i gave this meditation on september 15, 2005 at our center's 'religiously incorrect: public faith in a pluralistic world' conference. i thought it might be fun to post it and see what response it gets from the blogosphere
As a way for the Center for Faith & Culture to prepare for this conference, and to begin addressing the question of public faith in a pluralistic world, we came up with the idea of doing a series of lectures on the topic “Theology Live.” This series of lectures offered us opportunities to engage with and learn from leaders in diverse fields who have “gone live” with their ideas, endeavoring to engage and shape the broader public with a voice rooted in and informed by faith.
In the midst of this series of “Theology Live” lectures last winter, my family and I went down to New York City to walk through the spectacle public art display of Christo and his wife, Jeanne-claude. The exhibit was a display of 7500 tall gates with half curtains hanging down on all the walkways of Manhattan’s Central Park. Almost as if they were blood running through the veins of the park, and following that image, the gates brought out throngs of people into the cold midwinter so that the walkways were literally full of life.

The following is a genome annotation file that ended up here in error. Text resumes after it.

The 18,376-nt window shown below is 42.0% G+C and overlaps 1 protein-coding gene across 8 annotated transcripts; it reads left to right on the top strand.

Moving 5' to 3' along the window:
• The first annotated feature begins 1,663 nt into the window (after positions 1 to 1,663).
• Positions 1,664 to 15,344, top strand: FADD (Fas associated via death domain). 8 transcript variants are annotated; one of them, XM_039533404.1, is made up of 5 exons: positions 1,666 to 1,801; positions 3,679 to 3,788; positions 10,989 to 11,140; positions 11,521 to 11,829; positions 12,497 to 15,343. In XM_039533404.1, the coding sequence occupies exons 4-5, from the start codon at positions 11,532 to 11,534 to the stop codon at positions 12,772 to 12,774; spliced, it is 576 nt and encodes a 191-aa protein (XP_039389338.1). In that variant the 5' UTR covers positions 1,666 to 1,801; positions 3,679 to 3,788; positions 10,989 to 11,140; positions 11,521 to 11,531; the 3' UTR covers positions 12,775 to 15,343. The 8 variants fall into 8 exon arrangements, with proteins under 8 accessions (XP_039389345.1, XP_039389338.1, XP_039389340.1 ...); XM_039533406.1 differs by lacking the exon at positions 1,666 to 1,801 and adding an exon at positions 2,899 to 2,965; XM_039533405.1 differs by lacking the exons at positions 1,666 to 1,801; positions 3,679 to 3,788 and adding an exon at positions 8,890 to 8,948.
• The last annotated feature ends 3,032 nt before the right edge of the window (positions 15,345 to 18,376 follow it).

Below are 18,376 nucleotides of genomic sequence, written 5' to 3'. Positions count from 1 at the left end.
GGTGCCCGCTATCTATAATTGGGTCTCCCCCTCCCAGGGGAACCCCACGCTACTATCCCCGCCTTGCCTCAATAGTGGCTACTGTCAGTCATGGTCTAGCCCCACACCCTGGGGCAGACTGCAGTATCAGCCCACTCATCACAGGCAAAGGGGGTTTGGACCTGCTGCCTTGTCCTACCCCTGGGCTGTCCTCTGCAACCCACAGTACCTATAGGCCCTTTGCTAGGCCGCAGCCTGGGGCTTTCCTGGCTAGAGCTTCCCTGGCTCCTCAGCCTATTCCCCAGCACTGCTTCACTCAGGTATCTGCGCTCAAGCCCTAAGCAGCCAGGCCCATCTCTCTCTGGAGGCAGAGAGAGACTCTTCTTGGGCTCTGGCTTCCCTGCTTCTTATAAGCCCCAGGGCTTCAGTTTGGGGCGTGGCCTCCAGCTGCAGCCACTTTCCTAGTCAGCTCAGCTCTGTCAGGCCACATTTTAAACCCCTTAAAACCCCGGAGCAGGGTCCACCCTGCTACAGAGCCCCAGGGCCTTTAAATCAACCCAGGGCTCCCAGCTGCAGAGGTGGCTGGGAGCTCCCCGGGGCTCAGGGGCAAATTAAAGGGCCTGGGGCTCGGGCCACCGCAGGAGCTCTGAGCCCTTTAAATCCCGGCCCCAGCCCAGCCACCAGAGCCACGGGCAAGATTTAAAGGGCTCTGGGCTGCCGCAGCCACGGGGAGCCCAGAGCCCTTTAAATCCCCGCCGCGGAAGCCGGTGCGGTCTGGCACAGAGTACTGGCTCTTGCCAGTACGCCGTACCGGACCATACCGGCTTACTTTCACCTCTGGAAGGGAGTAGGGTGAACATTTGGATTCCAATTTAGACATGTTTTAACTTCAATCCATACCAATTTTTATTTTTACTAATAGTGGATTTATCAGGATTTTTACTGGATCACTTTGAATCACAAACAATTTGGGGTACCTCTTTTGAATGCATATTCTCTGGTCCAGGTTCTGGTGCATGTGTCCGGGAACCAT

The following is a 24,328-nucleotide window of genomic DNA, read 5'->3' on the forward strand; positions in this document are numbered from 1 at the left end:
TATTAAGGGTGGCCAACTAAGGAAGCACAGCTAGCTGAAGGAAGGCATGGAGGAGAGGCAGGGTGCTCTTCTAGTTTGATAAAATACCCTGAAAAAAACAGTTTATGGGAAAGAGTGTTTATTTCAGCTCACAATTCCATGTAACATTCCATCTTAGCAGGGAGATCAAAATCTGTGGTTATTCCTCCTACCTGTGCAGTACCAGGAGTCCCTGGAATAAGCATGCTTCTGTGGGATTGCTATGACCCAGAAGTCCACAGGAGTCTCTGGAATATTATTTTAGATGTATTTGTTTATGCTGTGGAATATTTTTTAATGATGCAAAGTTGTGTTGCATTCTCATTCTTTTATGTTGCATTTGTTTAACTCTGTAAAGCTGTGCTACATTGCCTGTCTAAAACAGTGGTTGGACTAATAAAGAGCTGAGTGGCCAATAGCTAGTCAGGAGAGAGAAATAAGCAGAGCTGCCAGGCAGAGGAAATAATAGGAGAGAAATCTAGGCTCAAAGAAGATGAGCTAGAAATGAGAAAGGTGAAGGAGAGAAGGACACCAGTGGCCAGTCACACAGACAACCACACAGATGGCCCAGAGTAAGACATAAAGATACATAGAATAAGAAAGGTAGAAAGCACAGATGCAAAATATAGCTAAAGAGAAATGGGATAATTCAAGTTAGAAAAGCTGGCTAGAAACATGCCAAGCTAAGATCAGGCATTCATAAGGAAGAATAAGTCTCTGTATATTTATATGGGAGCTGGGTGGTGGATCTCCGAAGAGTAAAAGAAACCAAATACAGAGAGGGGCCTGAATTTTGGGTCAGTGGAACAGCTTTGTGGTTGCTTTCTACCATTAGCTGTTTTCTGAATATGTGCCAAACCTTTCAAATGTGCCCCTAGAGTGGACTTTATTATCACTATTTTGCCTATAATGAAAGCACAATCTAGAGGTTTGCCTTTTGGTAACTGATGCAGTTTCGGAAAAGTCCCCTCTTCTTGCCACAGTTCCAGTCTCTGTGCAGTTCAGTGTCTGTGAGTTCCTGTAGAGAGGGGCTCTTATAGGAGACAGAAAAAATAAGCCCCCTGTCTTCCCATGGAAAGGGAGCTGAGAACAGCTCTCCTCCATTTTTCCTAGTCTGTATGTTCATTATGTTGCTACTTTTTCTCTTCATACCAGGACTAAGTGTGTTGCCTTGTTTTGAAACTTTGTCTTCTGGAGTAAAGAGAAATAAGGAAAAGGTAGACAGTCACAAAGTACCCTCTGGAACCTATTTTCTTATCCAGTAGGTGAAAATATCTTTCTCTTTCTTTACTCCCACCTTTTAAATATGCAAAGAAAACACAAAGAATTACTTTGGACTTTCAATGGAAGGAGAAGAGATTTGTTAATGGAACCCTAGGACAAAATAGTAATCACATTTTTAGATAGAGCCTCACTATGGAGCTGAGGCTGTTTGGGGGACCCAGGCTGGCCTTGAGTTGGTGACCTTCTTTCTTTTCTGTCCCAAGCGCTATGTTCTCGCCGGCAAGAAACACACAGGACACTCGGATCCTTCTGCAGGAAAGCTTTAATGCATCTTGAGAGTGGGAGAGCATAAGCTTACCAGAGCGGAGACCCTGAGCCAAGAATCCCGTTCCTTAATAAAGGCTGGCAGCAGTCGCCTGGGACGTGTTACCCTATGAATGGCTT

Mako Fujimura, an artist who works with the Center for Faith & Culture’s Faith as a Way of Life Project, said something about the Gates exhibit that caught my attention and helped make sense of part of my experience walking around central park. Mako wrote, “The art of the early 21st century may be remembered for its collective move from inside of the studio to the outside. Christo and Jeanne-Claude certainly paved the way for this paradigm shift. The most significant contribution of their works will be to help all of us believe that the world is the greater and more significant studio or stage, and more importantly, to see that our own creative vision can directly affect landscapes and cities.”
The experience of The Gates in the midst of our deliberation on public art and the question of public faith led me to attend to such spectacles more readily that I might have previously. Two concurrent art events touring the world at the moment pick up this theme of art done outside the studio, and each intertwine with the theme of our conference.